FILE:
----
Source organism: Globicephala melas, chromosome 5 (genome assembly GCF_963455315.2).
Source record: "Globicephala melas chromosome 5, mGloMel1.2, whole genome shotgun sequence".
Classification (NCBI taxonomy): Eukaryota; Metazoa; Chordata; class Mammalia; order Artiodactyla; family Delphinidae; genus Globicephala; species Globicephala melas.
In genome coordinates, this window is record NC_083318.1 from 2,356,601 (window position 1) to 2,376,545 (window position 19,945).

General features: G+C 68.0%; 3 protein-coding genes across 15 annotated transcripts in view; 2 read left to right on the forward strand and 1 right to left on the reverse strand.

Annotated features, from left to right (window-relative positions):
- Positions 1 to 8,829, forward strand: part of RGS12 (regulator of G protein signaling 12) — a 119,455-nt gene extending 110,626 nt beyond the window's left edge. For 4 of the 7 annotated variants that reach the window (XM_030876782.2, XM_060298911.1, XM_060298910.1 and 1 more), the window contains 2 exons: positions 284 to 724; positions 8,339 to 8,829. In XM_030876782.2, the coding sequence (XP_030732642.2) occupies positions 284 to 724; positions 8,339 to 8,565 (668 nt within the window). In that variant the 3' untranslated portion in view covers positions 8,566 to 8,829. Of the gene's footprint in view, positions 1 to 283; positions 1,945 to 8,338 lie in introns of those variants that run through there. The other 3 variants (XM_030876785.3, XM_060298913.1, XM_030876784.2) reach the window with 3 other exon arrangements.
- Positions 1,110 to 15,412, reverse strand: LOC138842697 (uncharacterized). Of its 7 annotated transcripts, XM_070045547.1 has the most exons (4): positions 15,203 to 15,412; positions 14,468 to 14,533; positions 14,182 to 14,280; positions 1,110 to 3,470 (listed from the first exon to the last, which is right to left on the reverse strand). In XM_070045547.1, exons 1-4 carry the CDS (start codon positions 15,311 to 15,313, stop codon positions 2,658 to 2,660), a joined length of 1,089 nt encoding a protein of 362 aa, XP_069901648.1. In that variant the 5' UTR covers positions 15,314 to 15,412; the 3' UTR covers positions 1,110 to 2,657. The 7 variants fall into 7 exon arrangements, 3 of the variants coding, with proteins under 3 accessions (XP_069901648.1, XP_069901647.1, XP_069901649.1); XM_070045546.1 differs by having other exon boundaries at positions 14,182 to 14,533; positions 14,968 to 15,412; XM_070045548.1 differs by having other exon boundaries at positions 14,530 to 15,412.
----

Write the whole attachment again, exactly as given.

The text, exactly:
Source organism: Globicephala melas, chromosome 5 (genome assembly GCF_963455315.2).
Source record: "Globicephala melas chromosome 5, mGloMel1.2, whole genome shotgun sequence".
Classification (NCBI taxonomy): Eukaryota; Metazoa; Chordata; class Mammalia; order Artiodactyla; family Delphinidae; genus Globicephala; species Globicephala melas.
In genome coordinates, this window is record NC_083318.1 from 2,356,601 (window position 1) to 2,376,545 (window position 19,945).

General features: G+C 68.0%; 3 protein-coding genes across 15 annotated transcripts in view; 2 read left to right on the forward strand and 1 right to left on the reverse strand.

Annotated features, from left to right (window-relative positions):
- Positions 1 to 8,829, forward strand: part of RGS12 (regulator of G protein signaling 12) — a 119,455-nt gene extending 110,626 nt beyond the window's left edge. For 4 of the 7 annotated variants that reach the window (XM_030876782.2, XM_060298911.1, XM_060298910.1 and 1 more), the window contains 2 exons: positions 284 to 724; positions 8,339 to 8,829. In XM_030876782.2, the coding sequence (XP_030732642.2) occupies positions 284 to 724; positions 8,339 to 8,565 (668 nt within the window). In that variant the 3' untranslated portion in view covers positions 8,566 to 8,829. Of the gene's footprint in view, positions 1 to 283; positions 1,945 to 8,338 lie in introns of those variants that run through there. The other 3 variants (XM_030876785.3, XM_060298913.1, XM_030876784.2) reach the window with 3 other exon arrangements.
- Positions 1,110 to 15,412, reverse strand: LOC138842697 (uncharacterized). Of its 7 annotated transcripts, XM_070045547.1 has the most exons (4): positions 15,203 to 15,412; positions 14,468 to 14,533; positions 14,182 to 14,280; positions 1,110 to 3,470 (listed from the first exon to the last, which is right to left on the reverse strand). In XM_070045547.1, exons 1-4 carry the CDS (start codon positions 15,311 to 15,313, stop codon positions 2,658 to 2,660), a joined length of 1,089 nt encoding a protein of 362 aa, XP_069901648.1. In that variant the 5' UTR covers positions 15,314 to 15,412; the 3' UTR covers positions 1,110 to 2,657. The 7 variants fall into 7 exon arrangements, 3 of the variants coding, with proteins under 3 accessions (XP_069901648.1, XP_069901647.1, XP_069901649.1); XM_070045546.1 differs by having other exon boundaries at positions 14,182 to 14,533; positions 14,968 to 15,412; XM_070045548.1 differs by having other exon boundaries at positions 14,530 to 15,412.